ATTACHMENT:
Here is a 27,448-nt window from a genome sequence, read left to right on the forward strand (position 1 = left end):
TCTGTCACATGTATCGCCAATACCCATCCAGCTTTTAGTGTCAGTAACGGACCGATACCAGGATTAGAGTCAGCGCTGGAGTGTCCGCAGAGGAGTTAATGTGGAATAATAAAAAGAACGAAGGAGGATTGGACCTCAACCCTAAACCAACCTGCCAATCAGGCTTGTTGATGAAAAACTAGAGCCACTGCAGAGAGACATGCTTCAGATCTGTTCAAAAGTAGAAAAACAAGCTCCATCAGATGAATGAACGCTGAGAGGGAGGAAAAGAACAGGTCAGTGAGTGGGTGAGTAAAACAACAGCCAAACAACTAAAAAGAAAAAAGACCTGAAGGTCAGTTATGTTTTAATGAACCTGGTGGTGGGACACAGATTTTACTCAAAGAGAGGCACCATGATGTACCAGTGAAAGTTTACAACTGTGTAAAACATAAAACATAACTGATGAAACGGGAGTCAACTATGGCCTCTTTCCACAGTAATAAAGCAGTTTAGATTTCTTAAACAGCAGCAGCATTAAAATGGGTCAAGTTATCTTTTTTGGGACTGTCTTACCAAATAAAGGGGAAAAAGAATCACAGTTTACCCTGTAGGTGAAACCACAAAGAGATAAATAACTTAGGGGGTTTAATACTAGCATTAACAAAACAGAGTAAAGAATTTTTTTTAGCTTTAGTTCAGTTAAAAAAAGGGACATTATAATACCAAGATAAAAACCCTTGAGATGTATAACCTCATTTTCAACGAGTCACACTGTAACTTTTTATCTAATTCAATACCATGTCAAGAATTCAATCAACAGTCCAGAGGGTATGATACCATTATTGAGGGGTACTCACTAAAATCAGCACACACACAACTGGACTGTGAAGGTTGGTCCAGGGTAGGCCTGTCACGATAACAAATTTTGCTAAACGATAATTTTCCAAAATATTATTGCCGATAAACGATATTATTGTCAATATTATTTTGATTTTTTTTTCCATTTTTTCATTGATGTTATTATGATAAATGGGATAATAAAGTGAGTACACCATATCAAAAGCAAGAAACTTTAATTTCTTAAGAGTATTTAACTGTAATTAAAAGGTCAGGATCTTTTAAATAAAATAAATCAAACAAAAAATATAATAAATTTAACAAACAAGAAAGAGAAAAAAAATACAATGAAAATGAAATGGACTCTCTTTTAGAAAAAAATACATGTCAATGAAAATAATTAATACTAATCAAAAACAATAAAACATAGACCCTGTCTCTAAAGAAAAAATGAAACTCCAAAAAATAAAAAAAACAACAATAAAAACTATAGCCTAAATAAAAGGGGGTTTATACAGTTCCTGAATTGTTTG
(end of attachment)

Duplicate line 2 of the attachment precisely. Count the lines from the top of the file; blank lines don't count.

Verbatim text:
TCTGTCACATGTATCGCCAATACCCATCCAGCTTTTAGTGTCAGTAACGGACCGATACCAGGATTAGAGTCAGCGCTGGAGTGTCCGCAGAGGAGTTAATGTGGAATAATAAAAAGAACGAAGGAGGATTGGACCTCAACCCTAAACCAACCTGCCAATCAGGCTTGTTGATGAAAAACTAGAGCCACTGCAGAGAGACATGCTTCAGATCTGTTCAAAAGTAGAAAAACAAGCTCCATCAGATGAATGAACGCTGAGAGGGAGGAAAAGAACAGGTCAGTGAGTGGGTGAGTAAAACAACAGCCAAACAACTAAAAAGAAAAAAGACCTGAAGGTCAGTTATGTTTTAATGAACCTGGTGGTGGGACACAGATTTTACTCAAAGAGAGGCACCATGATGTACCAGTGAAAGTTTACAACTGTGTAAAACATAAAACATAACTGATGAAACGGGAGTCAACTATGGCCTCTTTCCACAGTAATAAAGCAGTTTAGATTTCTTAAACAGCAGCAGCATTAAAATGGGTCAAGTTATCTTTTTTGGGACTGTCTTACCAAATAAAGGGGAAAAAGAATCACAGTTTACCCTGTAGGTGAAACCACAAAGAGATAAATAACTTAGGGGGTTTAATACTAGCATTAACAAAACAGAGTAAAGAATTTTTTTTAGCTTTAGTTCAGTTAAAAAAAGGGACATTATAATACCAAGATAAAAACCCTTGAGATGTATAACCTCATTTTCAACGAGTCACACTGTAACTTTTTATCTAATTCAATACCATGTCAAGAATTCAATCAACAGTCCAGAGGGTATGATACCATTATTGAGGGGTACTCACTAAAATCAGCACACACACAACTGGACTGTGAAGGTTGGTCCAGGGTAGGCCTGTCACGATAACAAATTTTGCTAAACGATAATTTTCCAAAATATTATTGCCGATAAACGATATTATTGTCAATATTATTTTGATTTTTTTTTCCATTTTTTCATTGATGTTATTATGATAAATGGGATAATAAAGTGAGTACACCATATCAAAAGCAAGAAACTTTAATTTCTTAAGAGTATTTAACTGTAATTAAAAGGTCAGGATCTTTTAAATAAAATAAATCAAACAAAAAATATAATAAATTTAACAAACAAGAAAGAGAAAAAAAATACAATGAAAATGAAATGGACTCTCTTTTAGAAAAAAATACATGTCAATGAAAATAATTAATACTAATCAAAAACAATAAAACATAGACCCTGTCTCTAAAGAAAAAATGAAACTCCAAAAAATAAAAAAAACAACAATAAAAACTATAGCCTAAATAAAAGGGGGTTTATACAGTTCCTGAATTGTTTG